You can also experiment with photographing snow in motion by adjusting your shutter speed. When photographing falling snow on the standard setting, you’ll likely receive a blurry image. By speeding things up, you’ll be able to create artistic visuals that freeze that micro-moment in time.
Melting Snow Can Also Create Beautiful Pictures
It’s joyous to capture the winter season at its peak, but photographing the melting landscape can also freeze the moments of season’s end. As another wonderful year comes full circle, these moments frozen in time can encapsulate the coming change.
As the snow melts, you’ll likely get exposure from new colors such as green grass or the warm sunlight above. Melting snow against a warm sun captures the spirit of life, the oncoming spring, and another year’s worth of memories.
Serious About Snow Photography? Shoot in the RAW
Shooting in RAW format, a technique available for some modern cameras, allows for the greatest amount of photo editing. If you’re content with your shot placement, but actively struggle to achieve optimal white balance, you can still save the photo for later processing if you shoot in the RAW.
A quick note of caution: RAW photo file sizes are significantly larger than the typical JPEG. If you’re planning to chase a full photo session, you may want to invest in an additional memory card to swap out on the go. Memory cards are compact and easy to carry. You’ll have more opportunities to use these snow photography tips and explore your options.
Make Sure Your Camera Stays Safe
Your camera doesn’t enjoy the icy weather as much as you do. Follow these tips to make sure your camera stays safe during your photo shoot.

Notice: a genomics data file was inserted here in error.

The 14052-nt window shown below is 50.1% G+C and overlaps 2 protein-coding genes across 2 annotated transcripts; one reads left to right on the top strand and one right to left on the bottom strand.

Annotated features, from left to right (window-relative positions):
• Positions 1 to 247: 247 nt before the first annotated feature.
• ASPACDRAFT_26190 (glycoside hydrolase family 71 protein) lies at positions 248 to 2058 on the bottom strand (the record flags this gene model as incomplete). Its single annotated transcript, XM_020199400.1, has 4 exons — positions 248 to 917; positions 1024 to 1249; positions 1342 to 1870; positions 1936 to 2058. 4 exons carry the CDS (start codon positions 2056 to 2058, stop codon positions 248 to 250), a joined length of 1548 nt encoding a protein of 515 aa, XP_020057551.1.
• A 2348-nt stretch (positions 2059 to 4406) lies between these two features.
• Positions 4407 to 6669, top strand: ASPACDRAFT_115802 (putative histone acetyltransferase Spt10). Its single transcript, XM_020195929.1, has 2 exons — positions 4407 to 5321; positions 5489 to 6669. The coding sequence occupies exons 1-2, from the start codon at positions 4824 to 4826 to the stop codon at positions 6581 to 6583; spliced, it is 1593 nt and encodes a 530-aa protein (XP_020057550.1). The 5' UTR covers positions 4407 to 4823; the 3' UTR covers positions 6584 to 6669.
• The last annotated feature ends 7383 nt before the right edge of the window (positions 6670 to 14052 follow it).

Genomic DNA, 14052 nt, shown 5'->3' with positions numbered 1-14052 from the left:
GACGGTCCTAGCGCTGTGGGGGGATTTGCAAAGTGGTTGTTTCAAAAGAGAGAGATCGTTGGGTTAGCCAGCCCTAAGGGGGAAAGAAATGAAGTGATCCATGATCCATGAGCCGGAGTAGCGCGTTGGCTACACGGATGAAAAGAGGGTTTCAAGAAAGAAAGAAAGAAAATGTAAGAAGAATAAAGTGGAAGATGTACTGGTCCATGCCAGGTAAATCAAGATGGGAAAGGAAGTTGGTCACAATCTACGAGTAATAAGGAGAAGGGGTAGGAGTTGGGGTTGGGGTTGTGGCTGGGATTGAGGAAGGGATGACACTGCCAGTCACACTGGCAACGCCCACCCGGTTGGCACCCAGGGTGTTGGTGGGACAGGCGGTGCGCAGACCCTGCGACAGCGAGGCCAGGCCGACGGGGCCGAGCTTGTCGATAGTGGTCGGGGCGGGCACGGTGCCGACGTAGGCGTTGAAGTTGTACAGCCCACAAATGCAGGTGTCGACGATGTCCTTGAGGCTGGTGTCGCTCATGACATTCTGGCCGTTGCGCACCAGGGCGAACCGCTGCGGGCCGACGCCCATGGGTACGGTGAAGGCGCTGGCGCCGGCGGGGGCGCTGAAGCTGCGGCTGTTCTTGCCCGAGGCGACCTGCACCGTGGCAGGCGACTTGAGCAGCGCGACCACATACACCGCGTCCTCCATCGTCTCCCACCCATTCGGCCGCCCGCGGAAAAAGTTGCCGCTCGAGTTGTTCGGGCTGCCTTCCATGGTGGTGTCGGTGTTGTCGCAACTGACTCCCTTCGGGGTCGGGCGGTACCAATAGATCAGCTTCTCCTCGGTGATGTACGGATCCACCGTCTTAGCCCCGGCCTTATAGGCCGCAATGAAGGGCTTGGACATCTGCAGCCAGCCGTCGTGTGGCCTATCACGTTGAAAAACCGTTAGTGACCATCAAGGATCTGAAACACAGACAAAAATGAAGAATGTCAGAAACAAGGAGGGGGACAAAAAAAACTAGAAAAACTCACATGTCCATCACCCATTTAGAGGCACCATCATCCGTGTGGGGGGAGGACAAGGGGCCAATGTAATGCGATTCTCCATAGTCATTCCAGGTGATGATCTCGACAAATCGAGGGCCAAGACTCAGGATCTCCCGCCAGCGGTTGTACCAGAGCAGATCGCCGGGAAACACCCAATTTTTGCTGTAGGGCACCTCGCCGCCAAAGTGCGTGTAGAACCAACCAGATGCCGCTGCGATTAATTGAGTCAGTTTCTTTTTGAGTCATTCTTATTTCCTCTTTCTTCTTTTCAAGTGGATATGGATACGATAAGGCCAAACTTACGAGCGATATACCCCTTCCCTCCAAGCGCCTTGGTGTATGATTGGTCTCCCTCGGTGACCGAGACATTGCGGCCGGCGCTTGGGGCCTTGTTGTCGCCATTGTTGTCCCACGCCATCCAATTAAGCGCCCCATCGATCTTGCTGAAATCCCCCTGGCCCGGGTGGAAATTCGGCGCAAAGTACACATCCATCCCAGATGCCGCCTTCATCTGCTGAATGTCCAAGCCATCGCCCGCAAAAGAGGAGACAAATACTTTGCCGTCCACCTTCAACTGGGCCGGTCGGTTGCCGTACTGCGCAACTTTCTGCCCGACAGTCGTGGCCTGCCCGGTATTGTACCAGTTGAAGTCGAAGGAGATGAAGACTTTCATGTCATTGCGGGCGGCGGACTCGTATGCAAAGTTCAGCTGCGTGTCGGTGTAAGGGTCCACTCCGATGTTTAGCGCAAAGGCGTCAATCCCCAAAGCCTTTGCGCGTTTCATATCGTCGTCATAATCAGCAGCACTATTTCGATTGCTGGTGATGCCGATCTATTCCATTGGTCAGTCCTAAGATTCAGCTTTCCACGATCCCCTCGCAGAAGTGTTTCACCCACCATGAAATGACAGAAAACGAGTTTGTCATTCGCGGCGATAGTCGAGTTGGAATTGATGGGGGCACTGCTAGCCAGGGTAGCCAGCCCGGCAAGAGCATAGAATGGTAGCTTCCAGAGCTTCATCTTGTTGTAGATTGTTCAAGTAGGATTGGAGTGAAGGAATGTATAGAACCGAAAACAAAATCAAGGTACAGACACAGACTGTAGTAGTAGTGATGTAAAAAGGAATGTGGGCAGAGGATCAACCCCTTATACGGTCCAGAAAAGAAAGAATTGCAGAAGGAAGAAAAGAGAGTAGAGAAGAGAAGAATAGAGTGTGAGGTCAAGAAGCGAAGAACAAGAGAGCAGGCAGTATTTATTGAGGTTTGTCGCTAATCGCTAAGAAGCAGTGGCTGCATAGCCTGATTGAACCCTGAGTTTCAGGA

Keep Your Batteries Warm
In low temperatures, camera battery life can be halved almost immediately. Not only does the chilly weather affect your batteries, but it can also create excess levels of moisture that risk harm to internal components. The moisture comes from condensation created by changes in temperature when bringing it out of its warm housing into the open air. Treat your camera the same as yourself – keep it as warm as possible.
Invest in a Camera Bag
Unfortunately, the arctic temperature is not the only part of winter that poses a threat to your camera. Walking through snow and ice presents the risk of falling or dropping your valuable camera. If you’re selective with our outdoor photography tips, be sure to follow this one. A waterproof bag not only offers padding to prevent damage from impact, but actively combats moisture and condensation while inside.
For an added layer of protection, place your camera and lenses in a zip bag. This will protect your device by giving the condensation a surface to form on that’s not the camera.
Your Favorite Moments, Frozen in Time
These snow photography tips are the building blocks to creating cherished memories. Keep in mind that photography is a combination of opportunity and skill. As you gain experience, your photo quality will grow, and so will you.
Try preserving your memories and progress by creating a photo book with the Motif Photos app on iOS or macOS that illustrates your progress. Motif’s editing software is intuitive and easy to use. You can sharpen blurry images, adjust brightness, and polish and rotate to your heart’s content.
Don’t be afraid of the snowy weather. Wondrous moments are waiting along the wintery horizon. Get outside and start capturing the beauty that hides where you’d least expect it.